There's been a ton of national and local news focus on the mysterious disappearance of Kyron Horman, a little boy whose family lives here in Portland and Medford, Oregon. There are daily updates on our local news stations, quite often around the time my two grandboys arrive in the morning. Dylan, who's old enough to understand something's wrong, is especially affected by the story. When Kyron first disappeared from the school he attended and the search for him was at its most intense, huge military helicopters flew low over our house as they headed up in to the West Hills to help. Between the noise, the sight, and the way they made our whole house vibrate I think that's something Dylan will always associate with this little boy's tragic tale. Now, every time any kind of helicopter flies by, Dylan turns to me from watching out the front windows and asks, "Is that helicopter looking for the lost boy, Gram?" "Stranger Danger" and keeping close to us adults whenever we're out in public has truly become a reality for my four-year-old grandson.
I had promised the boys last week we'd take the bus downtown to feed the birds in the park across the street from the court house. Yesterday was the day, and when we were done we meandered around for a while, taking in the sights and doing some major people watching. As we passed in front of the court house to go to McDonald's on 6th a large contingent of news reporters and camera people were stationed outside the front doors. It's always rather surreal to see 'real' reporters face-to-face...they 'come in to our homes' on an almost-daily basis and we almost feel as if we know them. Then, to see them in their human form, you realize that nope, we don't know them that well after all...just their faces. Dylan walked up to one of the lady reporters and asked her, "Are you looking for that little lost boy?" She told him yes, she was.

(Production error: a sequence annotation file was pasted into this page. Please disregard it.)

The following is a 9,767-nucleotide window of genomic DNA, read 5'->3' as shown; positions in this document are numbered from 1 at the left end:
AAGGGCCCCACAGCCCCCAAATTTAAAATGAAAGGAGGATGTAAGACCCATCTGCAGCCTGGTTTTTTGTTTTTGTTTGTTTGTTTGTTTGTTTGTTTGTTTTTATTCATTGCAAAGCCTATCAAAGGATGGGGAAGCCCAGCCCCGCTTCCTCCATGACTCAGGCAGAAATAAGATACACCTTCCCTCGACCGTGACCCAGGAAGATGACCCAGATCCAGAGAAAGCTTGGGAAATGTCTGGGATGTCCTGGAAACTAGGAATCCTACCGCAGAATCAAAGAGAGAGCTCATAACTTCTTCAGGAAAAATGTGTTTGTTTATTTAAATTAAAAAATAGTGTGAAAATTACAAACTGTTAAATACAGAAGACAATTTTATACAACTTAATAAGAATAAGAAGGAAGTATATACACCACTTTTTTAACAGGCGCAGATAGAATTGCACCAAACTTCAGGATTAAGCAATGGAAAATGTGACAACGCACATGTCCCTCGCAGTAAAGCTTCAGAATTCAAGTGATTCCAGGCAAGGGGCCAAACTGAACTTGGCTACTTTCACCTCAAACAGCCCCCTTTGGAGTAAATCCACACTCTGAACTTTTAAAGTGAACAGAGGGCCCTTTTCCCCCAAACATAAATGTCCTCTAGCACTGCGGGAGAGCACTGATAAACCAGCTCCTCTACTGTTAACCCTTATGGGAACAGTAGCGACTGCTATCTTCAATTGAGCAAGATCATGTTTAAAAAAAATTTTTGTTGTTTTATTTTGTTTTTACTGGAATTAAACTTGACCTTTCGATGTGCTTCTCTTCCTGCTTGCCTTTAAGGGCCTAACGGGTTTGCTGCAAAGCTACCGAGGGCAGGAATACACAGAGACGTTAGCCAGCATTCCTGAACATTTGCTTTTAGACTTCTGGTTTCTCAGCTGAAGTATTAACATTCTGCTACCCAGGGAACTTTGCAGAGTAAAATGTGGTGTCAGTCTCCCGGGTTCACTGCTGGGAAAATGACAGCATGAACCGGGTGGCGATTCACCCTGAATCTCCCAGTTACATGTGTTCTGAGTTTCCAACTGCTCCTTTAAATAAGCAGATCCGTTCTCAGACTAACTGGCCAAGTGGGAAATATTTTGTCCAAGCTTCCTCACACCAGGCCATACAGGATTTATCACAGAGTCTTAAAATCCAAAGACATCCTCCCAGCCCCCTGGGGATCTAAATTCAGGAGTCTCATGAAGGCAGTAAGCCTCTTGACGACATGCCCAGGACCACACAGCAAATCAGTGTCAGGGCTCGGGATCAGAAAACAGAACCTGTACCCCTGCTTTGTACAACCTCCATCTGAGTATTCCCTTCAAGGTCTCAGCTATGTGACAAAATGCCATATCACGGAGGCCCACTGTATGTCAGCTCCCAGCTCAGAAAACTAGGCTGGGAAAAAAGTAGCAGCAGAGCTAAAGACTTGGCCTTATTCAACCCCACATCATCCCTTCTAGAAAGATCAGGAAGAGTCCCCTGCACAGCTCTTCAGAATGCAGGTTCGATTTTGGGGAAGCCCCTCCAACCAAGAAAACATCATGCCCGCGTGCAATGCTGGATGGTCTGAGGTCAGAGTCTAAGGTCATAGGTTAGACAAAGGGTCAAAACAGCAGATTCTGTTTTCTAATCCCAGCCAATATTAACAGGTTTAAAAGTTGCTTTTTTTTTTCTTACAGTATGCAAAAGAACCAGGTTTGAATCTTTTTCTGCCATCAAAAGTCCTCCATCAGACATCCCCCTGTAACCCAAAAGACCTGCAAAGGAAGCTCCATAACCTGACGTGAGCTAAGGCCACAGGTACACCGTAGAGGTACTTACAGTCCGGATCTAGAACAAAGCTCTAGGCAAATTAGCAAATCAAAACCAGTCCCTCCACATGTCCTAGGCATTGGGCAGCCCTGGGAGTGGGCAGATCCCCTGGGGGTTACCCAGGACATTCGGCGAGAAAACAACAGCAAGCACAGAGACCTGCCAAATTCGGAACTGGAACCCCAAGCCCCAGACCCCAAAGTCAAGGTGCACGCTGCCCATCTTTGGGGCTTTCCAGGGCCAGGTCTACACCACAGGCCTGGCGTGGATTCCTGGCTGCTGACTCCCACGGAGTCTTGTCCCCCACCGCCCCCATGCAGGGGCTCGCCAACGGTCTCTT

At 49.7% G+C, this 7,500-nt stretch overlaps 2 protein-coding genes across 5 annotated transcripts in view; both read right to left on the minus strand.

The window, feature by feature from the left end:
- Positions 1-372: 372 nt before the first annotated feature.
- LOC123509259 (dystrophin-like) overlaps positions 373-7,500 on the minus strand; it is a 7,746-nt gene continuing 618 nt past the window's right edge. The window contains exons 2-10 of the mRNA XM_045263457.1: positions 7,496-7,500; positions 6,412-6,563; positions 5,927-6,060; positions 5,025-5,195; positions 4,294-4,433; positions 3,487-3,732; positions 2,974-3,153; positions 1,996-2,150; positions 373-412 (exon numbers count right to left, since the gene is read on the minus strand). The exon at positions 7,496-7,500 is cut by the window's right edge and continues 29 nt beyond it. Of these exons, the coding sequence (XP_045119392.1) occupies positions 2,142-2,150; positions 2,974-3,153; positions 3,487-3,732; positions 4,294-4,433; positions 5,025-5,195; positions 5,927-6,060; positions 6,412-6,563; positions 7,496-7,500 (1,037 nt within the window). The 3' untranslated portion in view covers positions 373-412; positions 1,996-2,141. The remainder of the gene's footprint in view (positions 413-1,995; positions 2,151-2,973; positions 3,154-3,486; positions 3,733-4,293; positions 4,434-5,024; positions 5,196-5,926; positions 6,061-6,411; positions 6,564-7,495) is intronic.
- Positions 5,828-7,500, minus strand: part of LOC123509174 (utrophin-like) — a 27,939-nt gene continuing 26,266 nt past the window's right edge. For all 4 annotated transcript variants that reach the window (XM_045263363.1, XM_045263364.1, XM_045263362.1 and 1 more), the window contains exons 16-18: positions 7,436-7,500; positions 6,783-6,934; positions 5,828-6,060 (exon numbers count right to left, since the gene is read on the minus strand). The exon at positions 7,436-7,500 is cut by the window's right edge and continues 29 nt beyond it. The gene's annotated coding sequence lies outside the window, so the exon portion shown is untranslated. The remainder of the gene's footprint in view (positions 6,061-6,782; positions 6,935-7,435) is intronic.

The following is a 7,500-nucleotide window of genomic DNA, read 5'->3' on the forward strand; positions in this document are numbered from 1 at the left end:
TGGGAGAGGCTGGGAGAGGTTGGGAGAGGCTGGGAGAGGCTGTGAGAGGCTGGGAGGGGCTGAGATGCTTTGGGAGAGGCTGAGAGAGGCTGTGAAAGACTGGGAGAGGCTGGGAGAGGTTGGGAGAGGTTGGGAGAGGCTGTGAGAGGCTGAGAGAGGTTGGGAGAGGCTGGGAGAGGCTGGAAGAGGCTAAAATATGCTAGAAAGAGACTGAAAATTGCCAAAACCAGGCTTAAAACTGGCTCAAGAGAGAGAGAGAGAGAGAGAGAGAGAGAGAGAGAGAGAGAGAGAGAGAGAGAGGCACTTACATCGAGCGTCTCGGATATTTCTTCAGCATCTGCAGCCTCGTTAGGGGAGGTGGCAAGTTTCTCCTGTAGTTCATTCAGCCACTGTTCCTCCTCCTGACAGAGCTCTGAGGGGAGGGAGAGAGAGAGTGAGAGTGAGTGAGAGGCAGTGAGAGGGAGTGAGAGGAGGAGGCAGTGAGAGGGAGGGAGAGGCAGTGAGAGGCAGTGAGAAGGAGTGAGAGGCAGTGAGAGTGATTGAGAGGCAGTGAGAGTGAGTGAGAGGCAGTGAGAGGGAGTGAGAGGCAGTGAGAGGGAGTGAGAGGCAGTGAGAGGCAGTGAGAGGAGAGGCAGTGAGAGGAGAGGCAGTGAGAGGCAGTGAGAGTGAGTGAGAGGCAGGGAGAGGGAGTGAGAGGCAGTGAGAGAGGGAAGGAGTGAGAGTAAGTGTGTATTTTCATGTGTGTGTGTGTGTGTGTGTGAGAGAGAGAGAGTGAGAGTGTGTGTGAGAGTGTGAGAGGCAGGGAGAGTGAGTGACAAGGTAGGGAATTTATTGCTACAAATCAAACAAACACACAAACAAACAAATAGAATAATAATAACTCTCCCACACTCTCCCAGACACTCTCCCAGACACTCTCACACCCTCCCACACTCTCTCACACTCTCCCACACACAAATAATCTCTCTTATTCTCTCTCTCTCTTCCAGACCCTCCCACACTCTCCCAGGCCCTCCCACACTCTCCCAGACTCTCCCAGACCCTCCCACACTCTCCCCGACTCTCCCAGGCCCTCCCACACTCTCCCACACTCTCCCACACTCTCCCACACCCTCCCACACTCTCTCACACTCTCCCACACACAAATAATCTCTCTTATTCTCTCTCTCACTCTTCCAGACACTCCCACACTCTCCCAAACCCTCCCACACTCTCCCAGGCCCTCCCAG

We were too early for lunch at McDonald's so I told the boys we'd stop at a Burger King after we got off the bus near home. As we were sitting there eating all of a sudden Dylan shot out of the booth and went running across the restaurant, pointing excitedly and yelling, "There's the little lost boy, Gram! LOOK!" and as I followed the direction he was pointing, sure enough: a huge billboard with Kyron's grinning face along the street. "Is he found yet?"
No, darling Dylan, who worries about all the hurt and scared and lost. How I wish I could tell him Kyron's home safe where he belongs. How I wish I could tell him that all little kids have happy homes. Parents who have their acts together. Security. A home that's a haven from all the world's uncertainty and chaos.
But I can't. No matter how much I wish I could. Because he thinks Grandma has the answer to everything, and sadly I don't. I hate disappointing him.